Relationship Troubles? 3 useful websites to help out.

            Even the happiest of partnerships can hit a few bumps in the road on occasion. In other words, we all have fights. Don’t you wonder why some relationships flourish over decades, while others blow up in just a few years? The truth is that every relationship has trouble spots, but the difference in hitting the bumps and moving on with a minimum of damage, is found in the ability to “fight fair.”

What is fighting fair? It’s a number of things. It’s respecting your partner enough to allow him or her to have opinions and values different from yours. It’s understanding that we’re all broken in one way or another and it’s allowing room for flaws and failures. It’s valuing the relationship above all others and making room for listening, setting new goals and offering forgiveness when it’s called for.

We all know that relationships are hard work. Marriages, long-term friendships, whatever the partnership you may be committed to, you’ll have times when the entire bond can be broken if not for some well-chosen and agreed to “rules.” Here are some tips for fighting fair rules you might agree on with your partner. Feel free to add some of your own. What has worked for you?

 

– Agree that conflict is natural and healthy when handled with love, respect and a degree of humor.

– Don’t ignore problems or trouble spots. Be brave enough and honest enough to speak out when something is bothering you.

– Never bring in third parties when in a discussion about your relationship. It’s a problem for just the two of you. Third parties tip the balance of power and make one partner feel “ganged up on.”

– Don’t argue in public or in front of children. Working out difficulties in a relationship is hard work and deserves privacy to maximize the chances of reaching a solution honoring to both partners.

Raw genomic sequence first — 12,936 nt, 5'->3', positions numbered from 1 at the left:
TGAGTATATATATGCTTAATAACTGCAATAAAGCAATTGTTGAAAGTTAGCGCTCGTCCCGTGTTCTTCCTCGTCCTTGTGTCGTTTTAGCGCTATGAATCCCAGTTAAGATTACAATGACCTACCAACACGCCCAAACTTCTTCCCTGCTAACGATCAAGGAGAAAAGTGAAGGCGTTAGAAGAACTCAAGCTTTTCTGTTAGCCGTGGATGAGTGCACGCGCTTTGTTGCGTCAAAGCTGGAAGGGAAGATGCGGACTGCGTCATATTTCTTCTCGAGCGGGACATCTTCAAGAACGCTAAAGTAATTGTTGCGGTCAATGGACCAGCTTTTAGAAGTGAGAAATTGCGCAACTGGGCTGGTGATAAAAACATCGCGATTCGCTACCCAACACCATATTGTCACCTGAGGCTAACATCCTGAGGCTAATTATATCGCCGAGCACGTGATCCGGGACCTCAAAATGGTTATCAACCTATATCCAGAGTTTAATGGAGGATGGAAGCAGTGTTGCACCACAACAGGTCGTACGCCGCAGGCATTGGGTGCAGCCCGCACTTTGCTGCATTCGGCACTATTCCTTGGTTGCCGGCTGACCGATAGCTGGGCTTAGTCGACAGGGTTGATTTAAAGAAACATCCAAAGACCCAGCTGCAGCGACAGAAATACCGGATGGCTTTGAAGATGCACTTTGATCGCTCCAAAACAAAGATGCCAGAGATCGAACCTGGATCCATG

– Don’t interrupt, don’t blame, don’t name call, don’t attack. Use your manners.

– Be clear about the issue. Define your feelings and attach them to certain behaviors. Vague language makes it difficult for the partner to understand the problem and minimizes the chances of reaching a solution.

– Use I sentences, not You ones. “I feel … when” is better than “You always…”

– When your partner is speaking, do your best to listen and follow the line of reasoning. Don’t use the time to plan your next response.

– Allow for “cooling off” periods of time before sitting down to discuss an issue. There is a greater chance that the discussion will be profitable if anger has had a chance to blow over.

– Seek a solution, but don’t continue a discussion for hours. Nothing is gained when both parties become exhausted. End a discussion with both partners retaining their dignity. You may need to “agree to disagree” for the time being.

– Never underestimate the power of humor. Life situations can be filled with strong feelings and a lot of angst, but a touch of humor takes the edge off. Try it.

 

Conflict is part of life. Even the nicest, most patient people in the world will need to vent sometimes. Let’s be willing to listen, validate, support and honor our partners. And when all else fails, don’t forget those three little words: Let it go. That’s right, let it go. The earth won’t crumble if you don’t reach agreement on all of the trouble spots in your relationship. Let it go and just care for your partner.

What do you think? What other pieces of advice can you add to the discussion? Let’s hear from some of you about the ways you and your partner have learned to live in harmony.

Conflict Resolution

Fair Fighting

Happy Marriages